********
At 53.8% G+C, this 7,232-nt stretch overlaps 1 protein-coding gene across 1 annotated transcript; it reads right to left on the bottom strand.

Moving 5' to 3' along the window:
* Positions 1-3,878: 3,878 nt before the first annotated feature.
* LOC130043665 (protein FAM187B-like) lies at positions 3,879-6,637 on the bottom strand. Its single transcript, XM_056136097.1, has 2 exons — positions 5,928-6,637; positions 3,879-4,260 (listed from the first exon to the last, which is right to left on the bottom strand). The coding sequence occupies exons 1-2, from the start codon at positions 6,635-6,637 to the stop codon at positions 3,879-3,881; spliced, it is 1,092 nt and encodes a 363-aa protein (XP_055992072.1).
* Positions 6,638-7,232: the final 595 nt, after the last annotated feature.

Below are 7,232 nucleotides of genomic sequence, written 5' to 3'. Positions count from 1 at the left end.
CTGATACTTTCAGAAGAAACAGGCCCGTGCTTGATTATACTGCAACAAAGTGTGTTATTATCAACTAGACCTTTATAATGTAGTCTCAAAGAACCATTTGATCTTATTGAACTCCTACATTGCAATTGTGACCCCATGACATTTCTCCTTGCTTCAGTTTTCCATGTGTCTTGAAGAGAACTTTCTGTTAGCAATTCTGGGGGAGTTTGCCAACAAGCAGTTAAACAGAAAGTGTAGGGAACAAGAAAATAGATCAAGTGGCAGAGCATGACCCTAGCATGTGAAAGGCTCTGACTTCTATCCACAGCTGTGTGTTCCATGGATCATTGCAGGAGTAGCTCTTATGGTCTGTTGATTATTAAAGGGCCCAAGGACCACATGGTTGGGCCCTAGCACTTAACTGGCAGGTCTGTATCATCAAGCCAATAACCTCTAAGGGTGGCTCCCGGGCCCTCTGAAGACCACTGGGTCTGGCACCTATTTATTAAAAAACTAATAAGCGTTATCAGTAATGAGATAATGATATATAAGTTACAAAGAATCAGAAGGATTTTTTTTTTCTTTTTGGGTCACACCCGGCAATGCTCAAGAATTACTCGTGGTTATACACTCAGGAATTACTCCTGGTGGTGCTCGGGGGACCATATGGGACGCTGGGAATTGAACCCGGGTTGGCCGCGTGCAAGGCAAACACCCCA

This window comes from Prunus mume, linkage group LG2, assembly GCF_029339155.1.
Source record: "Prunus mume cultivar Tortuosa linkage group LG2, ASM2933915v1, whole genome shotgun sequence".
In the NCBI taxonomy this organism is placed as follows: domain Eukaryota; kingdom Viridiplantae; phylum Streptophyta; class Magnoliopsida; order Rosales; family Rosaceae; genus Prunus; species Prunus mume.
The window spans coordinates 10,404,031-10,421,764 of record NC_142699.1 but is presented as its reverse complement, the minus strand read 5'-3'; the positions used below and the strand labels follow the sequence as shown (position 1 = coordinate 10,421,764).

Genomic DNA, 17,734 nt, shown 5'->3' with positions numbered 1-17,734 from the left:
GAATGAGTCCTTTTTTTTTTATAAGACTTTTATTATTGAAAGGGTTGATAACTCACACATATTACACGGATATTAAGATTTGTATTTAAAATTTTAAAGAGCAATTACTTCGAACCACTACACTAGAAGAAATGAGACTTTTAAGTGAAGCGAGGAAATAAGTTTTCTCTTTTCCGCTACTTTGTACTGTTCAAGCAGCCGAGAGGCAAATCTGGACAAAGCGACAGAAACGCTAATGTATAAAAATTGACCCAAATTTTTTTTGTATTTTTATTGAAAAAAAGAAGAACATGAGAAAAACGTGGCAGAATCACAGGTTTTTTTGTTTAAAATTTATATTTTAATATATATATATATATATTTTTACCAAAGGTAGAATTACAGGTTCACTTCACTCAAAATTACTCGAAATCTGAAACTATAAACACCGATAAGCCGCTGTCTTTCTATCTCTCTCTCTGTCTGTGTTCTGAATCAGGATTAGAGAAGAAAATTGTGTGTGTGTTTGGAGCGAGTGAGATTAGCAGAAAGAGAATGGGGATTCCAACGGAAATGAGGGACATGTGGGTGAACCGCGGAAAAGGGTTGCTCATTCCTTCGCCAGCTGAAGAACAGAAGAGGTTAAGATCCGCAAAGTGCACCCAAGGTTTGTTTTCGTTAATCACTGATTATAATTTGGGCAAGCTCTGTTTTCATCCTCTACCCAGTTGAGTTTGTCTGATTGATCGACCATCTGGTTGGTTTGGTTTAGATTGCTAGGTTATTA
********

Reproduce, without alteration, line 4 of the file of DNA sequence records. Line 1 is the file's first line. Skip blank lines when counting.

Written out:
* LOC130043665 (protein FAM187B-like) lies at positions 3,879-6,637 on the bottom strand. Its single transcript, XM_056136097.1, has 2 exons — positions 5,928-6,637; positions 3,879-4,260 (listed from the first exon to the last, which is right to left on the bottom strand). The coding sequence occupies exons 1-2, from the start codon at positions 6,635-6,637 to the stop codon at positions 3,879-3,881; spliced, it is 1,092 nt and encodes a 363-aa protein (XP_055992072.1).